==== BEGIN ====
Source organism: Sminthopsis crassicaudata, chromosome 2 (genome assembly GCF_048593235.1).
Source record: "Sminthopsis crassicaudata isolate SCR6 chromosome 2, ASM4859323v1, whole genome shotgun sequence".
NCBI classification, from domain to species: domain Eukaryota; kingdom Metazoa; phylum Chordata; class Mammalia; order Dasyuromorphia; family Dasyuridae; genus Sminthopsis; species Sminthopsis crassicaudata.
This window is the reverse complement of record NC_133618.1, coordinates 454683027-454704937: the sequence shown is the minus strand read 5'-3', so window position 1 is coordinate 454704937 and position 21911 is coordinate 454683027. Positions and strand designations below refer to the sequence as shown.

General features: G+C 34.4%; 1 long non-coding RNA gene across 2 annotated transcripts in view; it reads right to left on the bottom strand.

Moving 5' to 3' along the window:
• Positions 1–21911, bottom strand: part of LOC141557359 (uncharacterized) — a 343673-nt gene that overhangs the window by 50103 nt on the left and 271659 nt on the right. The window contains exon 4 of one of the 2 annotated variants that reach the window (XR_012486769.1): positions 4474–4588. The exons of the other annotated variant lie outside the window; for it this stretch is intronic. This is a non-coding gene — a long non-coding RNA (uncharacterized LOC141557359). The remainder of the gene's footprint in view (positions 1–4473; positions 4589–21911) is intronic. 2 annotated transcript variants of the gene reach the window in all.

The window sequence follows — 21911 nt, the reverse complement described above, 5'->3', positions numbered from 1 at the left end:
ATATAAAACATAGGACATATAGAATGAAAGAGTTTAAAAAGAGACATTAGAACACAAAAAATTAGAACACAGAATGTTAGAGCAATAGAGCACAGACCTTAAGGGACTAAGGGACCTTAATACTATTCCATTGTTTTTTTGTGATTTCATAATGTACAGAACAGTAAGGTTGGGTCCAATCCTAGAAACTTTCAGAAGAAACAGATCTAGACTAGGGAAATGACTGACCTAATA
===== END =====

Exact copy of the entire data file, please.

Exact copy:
Source organism: Sminthopsis crassicaudata, chromosome 2 (genome assembly GCF_048593235.1).
Source record: "Sminthopsis crassicaudata isolate SCR6 chromosome 2, ASM4859323v1, whole genome shotgun sequence".
NCBI classification, from domain to species: domain Eukaryota; kingdom Metazoa; phylum Chordata; class Mammalia; order Dasyuromorphia; family Dasyuridae; genus Sminthopsis; species Sminthopsis crassicaudata.
This window is the reverse complement of record NC_133618.1, coordinates 454683027-454704937: the sequence shown is the minus strand read 5'-3', so window position 1 is coordinate 454704937 and position 21911 is coordinate 454683027. Positions and strand designations below refer to the sequence as shown.

General features: G+C 34.4%; 1 long non-coding RNA gene across 2 annotated transcripts in view; it reads right to left on the bottom strand.

Moving 5' to 3' along the window:
• Positions 1–21911, bottom strand: part of LOC141557359 (uncharacterized) — a 343673-nt gene that overhangs the window by 50103 nt on the left and 271659 nt on the right. The window contains exon 4 of one of the 2 annotated variants that reach the window (XR_012486769.1): positions 4474–4588. The exons of the other annotated variant lie outside the window; for it this stretch is intronic. This is a non-coding gene — a long non-coding RNA (uncharacterized LOC141557359). The remainder of the gene's footprint in view (positions 1–4473; positions 4589–21911) is intronic. 2 annotated transcript variants of the gene reach the window in all.

The window sequence follows — 21911 nt, the reverse complement described above, 5'->3', positions numbered from 1 at the left end:
ATATAAAACATAGGACATATAGAATGAAAGAGTTTAAAAAGAGACATTAGAACACAAAAAATTAGAACACAGAATGTTAGAGCAATAGAGCACAGACCTTAAGGGACTAAGGGACCTTAATACTATTCCATTGTTTTTTTGTGATTTCATAATGTACAGAACAGTAAGGTTGGGTCCAATCCTAGAAACTTTCAGAAGAAACAGATCTAGACTAGGGAAATGACTGACCTAATA